FDA Will Transition from 21 CFR 820 QSR to ISO 13485:2016 for Medical Device Quality Systems Audit Inspections in the Near Future
FDA has formally announced its intention to transition away from the Quality Systems Regulation (QSR) per 21 CFR 820 and transition to the ISO 13485:2016 for its audit inspections of medical device manufacturers. The new rule could be released as soon as mid 2019 and will roll out over the next few years. Industry should begin to perform any relevant gap analyses to prepare for the transition.
The agency states: "FDA intends to harmonize and modernize the Quality System regulation for medical devices. The revisions will supplant the existing requirements with the specifications of an international consensus standard for medical device manufacture, ISO 13485:2016. The revisions are intended to reduce compliance and recordkeeping burdens on device manufacturers by harmonizing domestic and international requirements. The revisions will also modernize the regulation."
FDA also said: "We recognize there will be a significant impact on FDA
for implementation. For example:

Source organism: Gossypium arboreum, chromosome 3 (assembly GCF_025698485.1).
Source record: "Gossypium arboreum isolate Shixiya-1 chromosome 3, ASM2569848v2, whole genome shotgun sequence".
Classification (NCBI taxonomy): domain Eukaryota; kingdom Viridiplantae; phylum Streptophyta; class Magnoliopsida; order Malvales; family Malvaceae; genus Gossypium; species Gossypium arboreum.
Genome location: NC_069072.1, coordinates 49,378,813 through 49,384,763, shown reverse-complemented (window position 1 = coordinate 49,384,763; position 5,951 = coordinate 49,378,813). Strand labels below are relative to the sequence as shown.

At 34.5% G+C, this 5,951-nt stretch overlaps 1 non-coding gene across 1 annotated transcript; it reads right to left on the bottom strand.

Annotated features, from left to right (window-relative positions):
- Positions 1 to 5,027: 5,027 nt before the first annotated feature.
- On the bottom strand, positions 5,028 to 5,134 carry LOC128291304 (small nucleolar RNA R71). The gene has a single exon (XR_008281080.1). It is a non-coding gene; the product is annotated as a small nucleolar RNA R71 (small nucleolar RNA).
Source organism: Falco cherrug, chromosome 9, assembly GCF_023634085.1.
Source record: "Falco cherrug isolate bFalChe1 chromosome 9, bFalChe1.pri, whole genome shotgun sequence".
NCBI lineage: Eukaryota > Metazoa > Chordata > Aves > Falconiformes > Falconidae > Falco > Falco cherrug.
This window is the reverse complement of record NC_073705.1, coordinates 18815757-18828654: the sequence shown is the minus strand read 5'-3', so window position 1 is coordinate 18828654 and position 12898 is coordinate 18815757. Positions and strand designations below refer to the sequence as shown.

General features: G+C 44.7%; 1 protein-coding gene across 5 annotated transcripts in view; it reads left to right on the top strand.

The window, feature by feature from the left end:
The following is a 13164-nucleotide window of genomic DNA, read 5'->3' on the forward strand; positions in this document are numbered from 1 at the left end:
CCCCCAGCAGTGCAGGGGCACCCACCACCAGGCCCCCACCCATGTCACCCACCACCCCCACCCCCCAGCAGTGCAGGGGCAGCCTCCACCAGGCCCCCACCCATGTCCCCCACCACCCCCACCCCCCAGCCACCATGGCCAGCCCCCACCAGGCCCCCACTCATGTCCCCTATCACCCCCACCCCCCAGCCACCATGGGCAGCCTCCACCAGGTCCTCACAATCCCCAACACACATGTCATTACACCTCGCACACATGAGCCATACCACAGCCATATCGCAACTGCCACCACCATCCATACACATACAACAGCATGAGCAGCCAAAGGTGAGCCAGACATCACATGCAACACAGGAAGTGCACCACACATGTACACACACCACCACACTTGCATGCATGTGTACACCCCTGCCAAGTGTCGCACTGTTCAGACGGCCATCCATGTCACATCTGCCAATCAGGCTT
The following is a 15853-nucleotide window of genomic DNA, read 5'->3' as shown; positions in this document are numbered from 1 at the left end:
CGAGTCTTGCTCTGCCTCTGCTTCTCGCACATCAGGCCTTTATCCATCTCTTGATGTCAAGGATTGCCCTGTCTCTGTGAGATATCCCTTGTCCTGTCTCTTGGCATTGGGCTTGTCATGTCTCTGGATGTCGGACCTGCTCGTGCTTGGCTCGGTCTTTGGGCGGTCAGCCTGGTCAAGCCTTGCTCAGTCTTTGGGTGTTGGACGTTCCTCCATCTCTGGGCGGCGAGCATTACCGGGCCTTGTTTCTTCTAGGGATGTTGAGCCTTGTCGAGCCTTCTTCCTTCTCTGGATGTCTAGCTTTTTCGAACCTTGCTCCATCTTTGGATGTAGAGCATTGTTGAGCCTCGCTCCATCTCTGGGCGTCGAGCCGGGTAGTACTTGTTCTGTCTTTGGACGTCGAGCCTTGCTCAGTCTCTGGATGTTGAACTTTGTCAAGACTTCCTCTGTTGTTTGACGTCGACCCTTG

- Training on ISO 13485 requirements, interpretation, best
practices, etc. to CDRH staff and ORA investigators and
- Changes to the inspection model (QSIT)
- Revisions/updates to numerous documents
- Changes to IT systems. Transition period will likely be a few years"
They continue: "FDA is currently working on the proposed rule which will be issued in 2019 - A panel committee meeting will be held after issuance of the proposed rule."
For medical device companies commercializing their products in the United States, there are implications in preparing for and adapting to the FDA's paradigm shift away from 21 CFR 820 to the ISO 13485:2016 Standard for "Medical devices -- Quality management systems -- Requirements for regulatory purposes".
The transition is imminent, and may be of particular concern for medical device companies commercializing in the United States that have never been certified to the ISO 13485 standard.
In line with recent applicable changes to regulatory requirements including the coming into force of ISO 13485:2016, MDSAP, and the EU MDR 2017/45, this change in the FDA requirements adds to the current regulatory burden on the medical device industry, but is not insurmountable, so long as companies allow sufficient lead time and gap analyses or internal audits to make adjustments.
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Source: Publication from FDA on the FDA's intent to transition to the ISO 13485:2016 and away from the 21 CFR 820 Quality System Regulation can be found on the FDA Website here .
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